Follow in the footsteps of St Francis
Some ten minutes’ drive from Capena, across the River Tiber, lies the start of La Sabina – the Sabine Hills region. The hills themselves can be seen as you drive down the hill towards the Tiberina: snow-capped in winter and looking close enough to touch on a clear day. The area stretches away towards Rieti and the ski resort of Terminillo (just over an hour’s drive from Capena).
Many of the unsung towns and villages in the Sabina are beautifully kept and well worth a visit. The rolling hills and rugged countryside are reminiscent of Yorkshire, but with good weather.
The Sabine Hills produce some of the best olive oil in Italy. This advantage, and the fact that it was a malaria-free zone, made it a prosperous area in pre-Roman times and the Sabina is still full of very fine pre-Roman sites.
The flora and fauna are very abundant and varied, and organic food production is also popular in the area. For more energetic visitors, the Sabine Hills are a good walking area with plenty of interesting places to visit.
Here are just a few examples that are all a short drive away from Capena:
This breathtaking fairy-tale lake, reached over precipitous mountains, is actually a reservoir. It is ringed by enticing little restaurants and offers very good fishing. Allegedly, eels are exported from Lake Turano to Anguillara (famous for its, erm, eels) on Lake Bracciano.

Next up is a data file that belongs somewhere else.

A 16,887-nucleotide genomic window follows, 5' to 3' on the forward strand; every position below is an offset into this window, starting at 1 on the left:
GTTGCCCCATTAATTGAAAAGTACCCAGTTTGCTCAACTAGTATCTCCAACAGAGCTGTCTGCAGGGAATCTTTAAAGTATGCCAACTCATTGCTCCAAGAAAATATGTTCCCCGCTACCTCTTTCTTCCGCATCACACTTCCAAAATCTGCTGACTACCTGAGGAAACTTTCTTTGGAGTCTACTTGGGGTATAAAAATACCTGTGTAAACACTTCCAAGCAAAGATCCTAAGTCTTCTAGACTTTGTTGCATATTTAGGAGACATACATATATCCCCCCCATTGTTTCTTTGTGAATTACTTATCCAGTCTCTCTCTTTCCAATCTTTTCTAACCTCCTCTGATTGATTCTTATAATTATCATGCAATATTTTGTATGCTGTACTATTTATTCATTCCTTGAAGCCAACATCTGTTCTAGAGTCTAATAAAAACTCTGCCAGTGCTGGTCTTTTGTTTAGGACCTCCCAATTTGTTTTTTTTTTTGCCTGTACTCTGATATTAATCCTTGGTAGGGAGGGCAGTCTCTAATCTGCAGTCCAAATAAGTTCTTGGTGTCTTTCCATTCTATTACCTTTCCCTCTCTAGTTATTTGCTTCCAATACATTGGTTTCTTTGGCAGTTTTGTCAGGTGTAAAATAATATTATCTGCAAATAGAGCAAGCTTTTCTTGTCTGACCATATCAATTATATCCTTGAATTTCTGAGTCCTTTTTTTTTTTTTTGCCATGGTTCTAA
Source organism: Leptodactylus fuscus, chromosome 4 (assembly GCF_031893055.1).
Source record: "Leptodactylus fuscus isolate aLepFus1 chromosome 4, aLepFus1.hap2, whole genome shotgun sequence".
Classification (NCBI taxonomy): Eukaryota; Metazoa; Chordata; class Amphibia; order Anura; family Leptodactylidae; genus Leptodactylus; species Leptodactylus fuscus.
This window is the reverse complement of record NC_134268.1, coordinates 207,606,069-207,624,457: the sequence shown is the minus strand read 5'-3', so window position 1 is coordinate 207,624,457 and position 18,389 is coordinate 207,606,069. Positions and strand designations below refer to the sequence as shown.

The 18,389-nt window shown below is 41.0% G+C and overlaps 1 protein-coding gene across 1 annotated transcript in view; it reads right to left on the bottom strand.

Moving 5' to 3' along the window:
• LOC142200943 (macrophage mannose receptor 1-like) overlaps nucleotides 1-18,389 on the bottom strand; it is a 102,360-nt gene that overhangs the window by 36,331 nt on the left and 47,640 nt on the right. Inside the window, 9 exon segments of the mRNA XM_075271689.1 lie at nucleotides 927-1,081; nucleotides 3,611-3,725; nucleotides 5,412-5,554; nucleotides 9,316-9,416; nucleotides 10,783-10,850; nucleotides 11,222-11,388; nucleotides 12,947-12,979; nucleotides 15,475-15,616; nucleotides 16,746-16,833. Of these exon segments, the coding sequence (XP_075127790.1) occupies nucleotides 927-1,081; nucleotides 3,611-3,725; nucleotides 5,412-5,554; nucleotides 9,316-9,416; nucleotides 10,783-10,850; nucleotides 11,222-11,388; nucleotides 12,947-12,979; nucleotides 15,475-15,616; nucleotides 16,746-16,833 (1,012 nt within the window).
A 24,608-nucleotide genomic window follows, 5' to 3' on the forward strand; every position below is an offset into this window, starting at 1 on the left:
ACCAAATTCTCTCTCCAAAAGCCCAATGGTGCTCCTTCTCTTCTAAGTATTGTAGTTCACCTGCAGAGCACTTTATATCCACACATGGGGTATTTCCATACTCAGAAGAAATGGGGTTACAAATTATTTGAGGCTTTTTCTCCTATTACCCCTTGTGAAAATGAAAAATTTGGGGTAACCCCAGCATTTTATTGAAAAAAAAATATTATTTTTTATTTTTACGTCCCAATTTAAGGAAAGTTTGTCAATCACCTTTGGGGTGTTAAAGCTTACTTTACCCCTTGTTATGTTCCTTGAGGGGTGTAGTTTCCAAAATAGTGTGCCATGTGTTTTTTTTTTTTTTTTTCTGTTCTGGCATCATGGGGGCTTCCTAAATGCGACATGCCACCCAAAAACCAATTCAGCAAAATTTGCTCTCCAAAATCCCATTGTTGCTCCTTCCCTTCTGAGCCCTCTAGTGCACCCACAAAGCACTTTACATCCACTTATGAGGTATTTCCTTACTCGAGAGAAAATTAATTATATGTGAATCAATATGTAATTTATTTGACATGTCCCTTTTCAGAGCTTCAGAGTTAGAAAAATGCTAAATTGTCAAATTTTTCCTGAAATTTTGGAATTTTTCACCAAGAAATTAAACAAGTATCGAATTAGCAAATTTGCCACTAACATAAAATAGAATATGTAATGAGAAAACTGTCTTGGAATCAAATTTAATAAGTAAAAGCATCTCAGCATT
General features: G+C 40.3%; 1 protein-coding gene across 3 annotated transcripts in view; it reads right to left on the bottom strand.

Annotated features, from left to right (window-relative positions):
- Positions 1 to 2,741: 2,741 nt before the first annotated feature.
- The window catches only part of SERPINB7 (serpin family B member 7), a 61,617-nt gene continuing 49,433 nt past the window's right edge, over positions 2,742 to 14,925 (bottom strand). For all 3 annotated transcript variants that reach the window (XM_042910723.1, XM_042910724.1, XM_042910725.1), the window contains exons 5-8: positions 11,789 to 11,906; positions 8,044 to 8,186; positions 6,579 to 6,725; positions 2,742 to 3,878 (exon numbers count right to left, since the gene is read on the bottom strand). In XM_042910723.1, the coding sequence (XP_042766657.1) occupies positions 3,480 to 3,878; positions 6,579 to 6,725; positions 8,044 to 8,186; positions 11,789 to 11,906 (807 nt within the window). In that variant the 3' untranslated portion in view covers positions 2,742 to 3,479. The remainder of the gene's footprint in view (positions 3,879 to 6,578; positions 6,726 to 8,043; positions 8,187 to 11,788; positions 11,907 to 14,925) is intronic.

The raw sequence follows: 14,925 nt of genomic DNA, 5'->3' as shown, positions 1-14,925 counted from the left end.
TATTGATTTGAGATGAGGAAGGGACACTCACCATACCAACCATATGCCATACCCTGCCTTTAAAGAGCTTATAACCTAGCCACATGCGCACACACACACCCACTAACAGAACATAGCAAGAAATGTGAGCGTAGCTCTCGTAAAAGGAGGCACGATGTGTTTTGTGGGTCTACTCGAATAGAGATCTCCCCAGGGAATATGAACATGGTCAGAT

Abbazia di Farfa
This beautiful Benedictine abbey is well worth a visit.
Olive oil presses
The area is stuffed with olive oil presses, but a particular favourite is Capo Farfa olive oil press, Via Quinzia 126, Poggio San Lorenzo (Rieti). This press has been in the same family since the 1600s. The current owner has lovingly restored all the old pieces of machinery and other artefacts that have been in his family for generations and created a museum of olive oil production. Capo Farfa has a restaurant that offers a set meal on Sundays eaten on long trestle tables. You need to book but Casa Capena can call for you if you are interested. The original Salaria Roman road skirting round the base San Lorenzo’s walls offers a good walking opportunity.
This beautifully-kept hilltop village is a traffic-free haven and very popular with British and American visitors.
This is the path taken by St Francis when he walked from Assisi to Rome to petition the Pope. Unlike most of the public footpaths in Italy, it is well-marked and the final section cuts right through the Sabine Hills. Here is a link to a PDF document showing the last leg, from Rieti to Roma.
This interesting and ancient village owes its name to the many stone lions that adorn its buildings.
Chiesa di Santa Vittoria
A beautifully preserved Romanesque church located just outside Monteleone Sabino.
Last but not least …
Vudstok in Sabina
This completely free music festival (pronounced ‘Woodstock’) takes place once a year near the Trebula Mutuesco archaeological site towards the end of July. It is a showcase for emerging bands organised by the OZU arts collective.